Attending the Canadian Festival Of Spoken Word (CFSW) is a longstanding tradition among Canadian slam poets. The annual festival is held in a different city each year, and for 2018, poets from all over the country gathered in Guelph to compete against one another. They also attended workshops, panels, and showcases designed to help them hone their craft.
The team sent by the Kwantlen Student Association to represent KPU’s monthly slam competition, Slamapalooza, has four team members: Chelsea Franz, Tawahum Bige, Mariah Negrillo-Soor, and Ainslie Glass. They came in 14th overall—a pretty impressive placement considering that the team didn’t have as much time to prepare for attending the festival as they would have liked.
Naaz Sidhu was originally the fourth member of the Slamapalooza team, but was unable to go to Guelph and unfortunately had to step down. A slam competition was held in October to find a fourth member, as teams need at least four poets in order to qualify for CFSW. Mariah Negrillo-Soor won the impromptu competition and joined the team just in the nick of time.
“She handled it beautifully,” says Franz, regarding the stress of being added to the team at the last minute. “She stepped up so well!”
“Hopefully next year we can have a team that forms with enough time to practice as much as the Toronto Poetry Slam,” adds Bige.
The team from Toronto ultimately won the national competition, and although Slamapalooza wasn’t able to take home first place, they did place higher than the UBC Slam, their local competitors.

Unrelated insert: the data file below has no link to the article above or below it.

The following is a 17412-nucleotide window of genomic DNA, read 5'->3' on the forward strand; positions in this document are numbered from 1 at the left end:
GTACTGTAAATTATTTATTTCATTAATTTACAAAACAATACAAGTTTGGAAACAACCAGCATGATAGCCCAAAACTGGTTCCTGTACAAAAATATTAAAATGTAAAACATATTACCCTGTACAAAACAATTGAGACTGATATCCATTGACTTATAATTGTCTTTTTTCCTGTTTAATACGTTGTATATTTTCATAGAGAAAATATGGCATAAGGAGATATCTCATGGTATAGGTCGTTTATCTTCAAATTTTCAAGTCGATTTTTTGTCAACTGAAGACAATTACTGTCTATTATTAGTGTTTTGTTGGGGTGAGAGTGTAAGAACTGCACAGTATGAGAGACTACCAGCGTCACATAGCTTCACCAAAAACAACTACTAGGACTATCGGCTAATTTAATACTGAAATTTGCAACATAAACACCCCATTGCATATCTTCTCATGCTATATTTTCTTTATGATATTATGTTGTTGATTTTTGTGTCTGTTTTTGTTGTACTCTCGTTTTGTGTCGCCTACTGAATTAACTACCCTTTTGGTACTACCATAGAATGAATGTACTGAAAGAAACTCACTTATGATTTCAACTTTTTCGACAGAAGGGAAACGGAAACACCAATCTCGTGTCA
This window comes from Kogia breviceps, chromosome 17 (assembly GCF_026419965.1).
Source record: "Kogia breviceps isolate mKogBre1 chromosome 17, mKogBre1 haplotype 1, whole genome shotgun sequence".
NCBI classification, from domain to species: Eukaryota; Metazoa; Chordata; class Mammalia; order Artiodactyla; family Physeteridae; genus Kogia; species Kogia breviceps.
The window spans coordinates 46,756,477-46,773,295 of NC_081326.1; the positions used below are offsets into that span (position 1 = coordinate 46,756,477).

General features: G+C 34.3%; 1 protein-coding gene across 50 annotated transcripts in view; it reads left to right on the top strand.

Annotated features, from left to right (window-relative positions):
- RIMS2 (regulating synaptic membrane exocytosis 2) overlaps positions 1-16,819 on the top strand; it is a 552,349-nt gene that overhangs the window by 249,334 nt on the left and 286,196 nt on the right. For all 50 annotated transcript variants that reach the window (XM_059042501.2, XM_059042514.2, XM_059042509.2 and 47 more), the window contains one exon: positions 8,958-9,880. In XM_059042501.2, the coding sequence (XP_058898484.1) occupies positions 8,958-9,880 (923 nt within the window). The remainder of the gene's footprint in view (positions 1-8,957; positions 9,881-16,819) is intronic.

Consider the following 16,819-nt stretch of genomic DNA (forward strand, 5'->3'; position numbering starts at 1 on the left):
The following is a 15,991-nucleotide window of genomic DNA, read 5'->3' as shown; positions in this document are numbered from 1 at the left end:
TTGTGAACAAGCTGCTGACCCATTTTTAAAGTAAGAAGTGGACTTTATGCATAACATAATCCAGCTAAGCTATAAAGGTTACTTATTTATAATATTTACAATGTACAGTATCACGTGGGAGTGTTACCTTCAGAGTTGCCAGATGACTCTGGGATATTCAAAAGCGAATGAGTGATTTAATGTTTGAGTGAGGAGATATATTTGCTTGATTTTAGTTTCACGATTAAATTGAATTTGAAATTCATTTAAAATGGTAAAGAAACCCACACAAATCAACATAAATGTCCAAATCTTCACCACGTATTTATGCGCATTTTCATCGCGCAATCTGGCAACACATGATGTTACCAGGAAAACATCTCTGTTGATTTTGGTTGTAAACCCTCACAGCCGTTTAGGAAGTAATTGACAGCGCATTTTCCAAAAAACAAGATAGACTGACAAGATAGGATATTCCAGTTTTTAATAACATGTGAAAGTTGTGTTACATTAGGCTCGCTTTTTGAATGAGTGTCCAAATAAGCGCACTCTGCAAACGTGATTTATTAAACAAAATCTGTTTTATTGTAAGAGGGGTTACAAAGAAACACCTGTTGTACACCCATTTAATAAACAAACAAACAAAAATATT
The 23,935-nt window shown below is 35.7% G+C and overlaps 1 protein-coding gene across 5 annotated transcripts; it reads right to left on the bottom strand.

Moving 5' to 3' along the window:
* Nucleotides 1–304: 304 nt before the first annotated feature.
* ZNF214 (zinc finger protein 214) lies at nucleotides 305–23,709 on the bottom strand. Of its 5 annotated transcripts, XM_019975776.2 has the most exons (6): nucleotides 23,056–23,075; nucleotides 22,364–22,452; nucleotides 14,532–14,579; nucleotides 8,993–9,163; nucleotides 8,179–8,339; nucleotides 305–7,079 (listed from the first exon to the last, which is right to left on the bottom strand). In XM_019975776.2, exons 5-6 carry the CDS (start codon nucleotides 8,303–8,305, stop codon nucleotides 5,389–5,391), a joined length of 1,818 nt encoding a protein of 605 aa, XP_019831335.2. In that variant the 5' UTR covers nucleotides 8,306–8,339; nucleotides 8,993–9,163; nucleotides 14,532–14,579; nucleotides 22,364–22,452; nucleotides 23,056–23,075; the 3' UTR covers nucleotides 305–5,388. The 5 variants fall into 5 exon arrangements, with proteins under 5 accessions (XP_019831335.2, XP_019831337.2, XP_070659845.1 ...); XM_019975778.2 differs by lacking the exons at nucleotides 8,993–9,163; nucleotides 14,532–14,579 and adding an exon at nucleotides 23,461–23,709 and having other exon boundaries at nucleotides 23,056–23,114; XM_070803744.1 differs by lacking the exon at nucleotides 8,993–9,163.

“I was amazed by how Slamapalooza worked together,” says Bige. “We had mostly new poets, and some who hadn’t competed a lot still managed to fully memorize poems.”
Franz, Bige, and Negrillo-soor are all students at KPU. Glass, however, is a high school student attending Burnsview Secondary and is only 16 years old. This is not unheard of for Slamapalooza; the team has brought younger individuals along with them before, specifically from Burnsview Secondary.
Glass says that “CFSW was the most inspiring and empowering event [she had] ever taken part in.”
“I’m so grateful to Kwantlen for giving me this opportunity,” she adds.
The KSA released $6,400 from their budget so that the four poets could attend the spoken word festival, and so that the team’s coach, Simon Massey, could support them in the competition.
Bige emphasizes that the team feels “so much gratitude to the KSA for funding [the] trip and letting student leaders rep KPU in the national poetry scene.”
The intention behind sending the team to a festival of this calibre is, in part, to create a community between like-minded creatives so that they can share ideas and create new works. KPU’s poets feel that they were able to enjoy this during this year’s Canadian Festival of Spoken Word.
“It was very eye-opening,” says Franz. “I have a lot to apply to the work I’m doing at Kwantlen now.”
Bige also took part in the festival’s Underground Indies, a four-round, head-to-head competition. 24 of the top poets pay $50 to enter, with the winner taking all the money and earning bragging rights.
Bige was one of the top six poets of the Indies, making it to the third round.
“I am very proud of our team and hope to be a part of this again next year,” he says.